2. Andreoni J (1988) Privately provided public goods in a large economy: the limits of altruism. J Public Econ 35:57–73CrossRefGoogle Scholar
  3. Andreoni J (1989) Giving with impure altruism: applications to charity and Ricardian equivalence. J Polit Econ 97:1447–1458CrossRefGoogle Scholar
  4. Andreoni J (1990) Impure altruism and donations to public goods: a theory of warm-glow giving. Econ J 100:464–477CrossRefGoogle Scholar
  5. Belfiore E, Bennett O (2007) Rethinking the social impacts of the arts. Int J Cult Pol 13(2):135–151CrossRefGoogle Scholar
  6. Bénabou R, Tirole J (2006) Incentives and prosocial behavior. Am Econ Rev 96:1652–1678Google Scholar
  7. Bergstrom T, Blume L, Varian H (1986) On the private provision of public goods. J Public Econ 29:25–49CrossRefGoogle Scholar
  8. Blasch J, Farsi M (2014) Context effects and heterogeneity in voluntary carbon offsetting—a choice experiment in Switzerland. J Environ Econ Policy 3(1):1–24CrossRefGoogle Scholar
  9. Boxall PC, Adamowicz WL (2002) Understanding heterogeneity preferences in random utility models: a latent class approach. Environ Resour Econ 23:421–446CrossRefGoogle Scholar
  10. Brekke K, Kverndokk S, Nyborg K (2003) An economic model of moral motivation. J Public Econ 87(9–10):1967–1983CrossRefGoogle Scholar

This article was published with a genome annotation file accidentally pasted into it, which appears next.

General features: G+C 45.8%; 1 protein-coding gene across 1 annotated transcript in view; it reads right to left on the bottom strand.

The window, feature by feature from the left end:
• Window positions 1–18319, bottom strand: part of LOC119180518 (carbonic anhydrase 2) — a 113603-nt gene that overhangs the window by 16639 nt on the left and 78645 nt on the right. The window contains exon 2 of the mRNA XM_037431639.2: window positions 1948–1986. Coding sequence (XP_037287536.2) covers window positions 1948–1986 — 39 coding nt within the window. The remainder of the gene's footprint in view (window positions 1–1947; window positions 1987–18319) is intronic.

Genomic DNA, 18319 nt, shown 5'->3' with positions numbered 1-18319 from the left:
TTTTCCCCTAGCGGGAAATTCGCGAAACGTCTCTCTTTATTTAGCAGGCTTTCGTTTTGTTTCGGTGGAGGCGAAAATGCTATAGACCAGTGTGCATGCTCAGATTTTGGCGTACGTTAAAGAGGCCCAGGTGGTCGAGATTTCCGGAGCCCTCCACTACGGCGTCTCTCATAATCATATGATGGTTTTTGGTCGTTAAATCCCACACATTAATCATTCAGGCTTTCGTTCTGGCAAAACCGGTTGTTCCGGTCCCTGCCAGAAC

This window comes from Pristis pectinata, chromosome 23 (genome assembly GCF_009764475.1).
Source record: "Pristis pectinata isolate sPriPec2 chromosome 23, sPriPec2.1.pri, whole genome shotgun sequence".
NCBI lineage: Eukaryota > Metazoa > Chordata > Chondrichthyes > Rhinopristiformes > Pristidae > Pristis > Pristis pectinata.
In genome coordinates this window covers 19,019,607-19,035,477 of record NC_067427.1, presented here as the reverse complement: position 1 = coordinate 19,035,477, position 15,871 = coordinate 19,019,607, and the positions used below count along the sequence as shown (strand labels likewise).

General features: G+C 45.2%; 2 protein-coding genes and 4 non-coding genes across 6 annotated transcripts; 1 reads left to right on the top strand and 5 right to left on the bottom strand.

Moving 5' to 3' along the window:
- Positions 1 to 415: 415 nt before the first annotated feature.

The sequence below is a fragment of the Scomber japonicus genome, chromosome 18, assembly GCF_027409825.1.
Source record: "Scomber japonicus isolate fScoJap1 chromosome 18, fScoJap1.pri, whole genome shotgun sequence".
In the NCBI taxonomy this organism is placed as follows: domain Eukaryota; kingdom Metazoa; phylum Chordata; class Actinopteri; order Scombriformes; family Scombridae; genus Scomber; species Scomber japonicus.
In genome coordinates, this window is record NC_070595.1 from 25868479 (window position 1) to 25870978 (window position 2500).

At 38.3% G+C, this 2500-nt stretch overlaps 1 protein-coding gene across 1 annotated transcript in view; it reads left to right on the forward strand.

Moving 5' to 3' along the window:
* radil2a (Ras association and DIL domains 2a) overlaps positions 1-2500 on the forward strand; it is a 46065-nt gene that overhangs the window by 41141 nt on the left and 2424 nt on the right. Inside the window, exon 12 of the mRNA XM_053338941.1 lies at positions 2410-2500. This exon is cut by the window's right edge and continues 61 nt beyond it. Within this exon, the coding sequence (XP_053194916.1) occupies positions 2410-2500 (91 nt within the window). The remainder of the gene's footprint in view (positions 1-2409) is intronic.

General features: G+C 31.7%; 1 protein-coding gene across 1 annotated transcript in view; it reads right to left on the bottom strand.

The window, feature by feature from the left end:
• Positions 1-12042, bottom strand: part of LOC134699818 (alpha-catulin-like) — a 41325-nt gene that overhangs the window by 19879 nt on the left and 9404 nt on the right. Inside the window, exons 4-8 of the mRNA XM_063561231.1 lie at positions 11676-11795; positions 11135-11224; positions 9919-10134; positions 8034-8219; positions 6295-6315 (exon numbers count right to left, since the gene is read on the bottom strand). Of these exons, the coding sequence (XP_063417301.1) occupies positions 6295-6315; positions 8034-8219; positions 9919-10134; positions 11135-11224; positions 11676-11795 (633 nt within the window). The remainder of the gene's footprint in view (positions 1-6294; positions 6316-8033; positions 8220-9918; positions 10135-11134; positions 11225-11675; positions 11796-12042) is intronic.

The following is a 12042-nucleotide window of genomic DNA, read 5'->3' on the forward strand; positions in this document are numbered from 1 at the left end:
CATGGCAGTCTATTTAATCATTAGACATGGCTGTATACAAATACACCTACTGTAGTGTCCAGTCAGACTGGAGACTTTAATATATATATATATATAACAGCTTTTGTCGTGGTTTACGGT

11. Carlsson F, Frykblom P, Lagerkvist CJ (2005) Using cheap-talk as a test of validity in choice experiments. Econ Lett 89:147–152CrossRefGoogle Scholar
  12. Champ PA, Bishop RC, Brown TC, McCollum DW (1997) Using donation mechanisms to value nonuse benefits from public goods. J Environ Econ Manag 33(2):151–162CrossRefGoogle Scholar
  13. Cummings RG, Taylor LO (1999) Unbiased value estimates for environmental goods: a cheap talk design for the contingent valuation method. Am Econ Rev 89:649–665CrossRefGoogle Scholar
  14. Curtis DJ (2009) Creating inspiration: the role of the arts in creating empathy for ecological restoration. Ecol Restor Manag 10:174–184CrossRefGoogle Scholar
  15. Curtis DJ (2011) Towards a culture of landcare: the arts in community capacity building for natural resources management. J Environ Assess Pol Manag 13:673–696CrossRefGoogle Scholar
  16. Curtis DJ, Reeve I, Reid N (2007) Creating inspiration: using the visual and performing arts to promote environmental sustainability. Report for Land & Water Australia, RIRDC Project No UNE-85A. Rural Industries Research and Development Corporation, BartonGoogle Scholar
  17. Curtis DJ, Reid N, Ballard G (2012) Communicating ecology through art: what scientists think. Ecol Soc 17(2):3Google Scholar